For Donald “Gator” Jackson, step one is the U.S. Air Force Academy.

Step two is flight school, which he plans to graduate and become a fighter pilot.

Step three is to one day become an astronaut.

A standout athlete at South Forsyth High School, Jackson said he’s excited to learn how to fly gliders and parachute, as well as compete on the academy’s track team.

“I will be running three seasons of collegiate track for the academy, starting with cross country in the fall, indoor track in the winter and finishing with track and field in the spring,” he said.

“I’ll be running and training almost all year. I am looking forward to competing and being trained by a great coaching staff.”

He also is gearing up for the challenging atmosphere of the academy, both physically and academically.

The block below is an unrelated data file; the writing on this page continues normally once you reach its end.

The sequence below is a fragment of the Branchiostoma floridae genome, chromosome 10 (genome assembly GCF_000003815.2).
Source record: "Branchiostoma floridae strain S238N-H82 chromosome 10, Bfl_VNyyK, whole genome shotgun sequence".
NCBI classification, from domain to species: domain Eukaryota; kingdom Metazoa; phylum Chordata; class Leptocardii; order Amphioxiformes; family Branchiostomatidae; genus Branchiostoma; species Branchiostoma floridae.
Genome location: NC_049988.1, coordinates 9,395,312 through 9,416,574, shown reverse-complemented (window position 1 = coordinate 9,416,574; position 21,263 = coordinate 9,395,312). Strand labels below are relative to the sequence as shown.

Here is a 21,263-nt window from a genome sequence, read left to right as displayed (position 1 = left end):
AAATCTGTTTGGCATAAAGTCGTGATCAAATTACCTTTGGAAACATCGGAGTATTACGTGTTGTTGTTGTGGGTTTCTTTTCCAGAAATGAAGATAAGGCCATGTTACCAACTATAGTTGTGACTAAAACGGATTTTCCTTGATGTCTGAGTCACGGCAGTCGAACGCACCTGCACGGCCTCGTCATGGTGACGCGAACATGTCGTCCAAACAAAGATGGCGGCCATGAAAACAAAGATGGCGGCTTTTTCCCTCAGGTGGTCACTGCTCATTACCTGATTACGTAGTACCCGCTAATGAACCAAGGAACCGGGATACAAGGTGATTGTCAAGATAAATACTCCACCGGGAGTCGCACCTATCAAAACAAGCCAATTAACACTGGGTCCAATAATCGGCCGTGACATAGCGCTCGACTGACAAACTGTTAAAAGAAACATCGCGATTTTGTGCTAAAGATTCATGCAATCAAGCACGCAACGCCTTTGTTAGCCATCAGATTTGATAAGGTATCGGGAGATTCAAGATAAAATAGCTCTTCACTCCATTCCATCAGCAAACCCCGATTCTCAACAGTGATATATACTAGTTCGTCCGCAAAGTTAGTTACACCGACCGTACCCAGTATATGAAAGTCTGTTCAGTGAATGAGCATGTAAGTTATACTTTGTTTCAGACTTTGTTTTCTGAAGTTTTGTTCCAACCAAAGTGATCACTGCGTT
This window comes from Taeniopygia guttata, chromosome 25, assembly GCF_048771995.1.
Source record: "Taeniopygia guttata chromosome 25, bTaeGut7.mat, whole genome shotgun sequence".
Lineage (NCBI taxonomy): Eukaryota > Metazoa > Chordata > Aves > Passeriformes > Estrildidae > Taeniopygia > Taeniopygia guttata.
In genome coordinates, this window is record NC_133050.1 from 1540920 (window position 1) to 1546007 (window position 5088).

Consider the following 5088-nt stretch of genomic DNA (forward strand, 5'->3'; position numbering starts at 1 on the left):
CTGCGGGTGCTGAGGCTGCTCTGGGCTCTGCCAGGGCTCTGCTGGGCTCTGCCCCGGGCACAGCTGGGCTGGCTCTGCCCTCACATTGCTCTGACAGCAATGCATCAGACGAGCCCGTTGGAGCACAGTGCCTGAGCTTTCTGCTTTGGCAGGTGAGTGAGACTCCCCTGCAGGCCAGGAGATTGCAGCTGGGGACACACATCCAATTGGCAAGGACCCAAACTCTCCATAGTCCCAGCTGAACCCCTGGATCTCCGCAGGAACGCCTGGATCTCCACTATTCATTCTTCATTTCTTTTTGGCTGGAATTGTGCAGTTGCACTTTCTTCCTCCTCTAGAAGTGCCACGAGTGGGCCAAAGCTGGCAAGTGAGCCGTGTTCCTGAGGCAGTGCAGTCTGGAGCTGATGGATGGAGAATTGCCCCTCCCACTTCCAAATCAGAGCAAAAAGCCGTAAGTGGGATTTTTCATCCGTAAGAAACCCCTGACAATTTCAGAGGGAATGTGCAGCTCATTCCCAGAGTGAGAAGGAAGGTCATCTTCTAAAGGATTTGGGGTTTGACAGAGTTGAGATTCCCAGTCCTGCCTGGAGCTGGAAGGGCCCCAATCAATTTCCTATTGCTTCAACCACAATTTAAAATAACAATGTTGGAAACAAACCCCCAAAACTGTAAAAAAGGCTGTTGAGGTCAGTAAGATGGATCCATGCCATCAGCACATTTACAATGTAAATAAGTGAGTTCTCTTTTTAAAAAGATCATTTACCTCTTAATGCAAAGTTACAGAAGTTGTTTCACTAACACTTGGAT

“The academy can be a little intimidating,” he said. “They recruit and attract some of the best talent in America, and I know the competition will be intense.

“I feel I am prepared, but I think everyone is a little nervous their first year.”

Taylor Marshall
U.S. Air Force Academy
Nominated by U.S. Rep. Nathan Deal

Taylor Marshall was in the National Honors Society, Beta Club and the Spanish Honors Society at South Forsyth High School.

He also took part in the prestigious International Baccalaureate program and was a member of the War Eagles’ track and field team.

But it was the culmination of all his work that led to his acceptance into the U.S. Air Force Academy.

His father, Stephen Marshall, said his son will be the first in his family to attend a military academy.

“He earned it all on his own,” he said. “We’re happy. We’re proud of him.”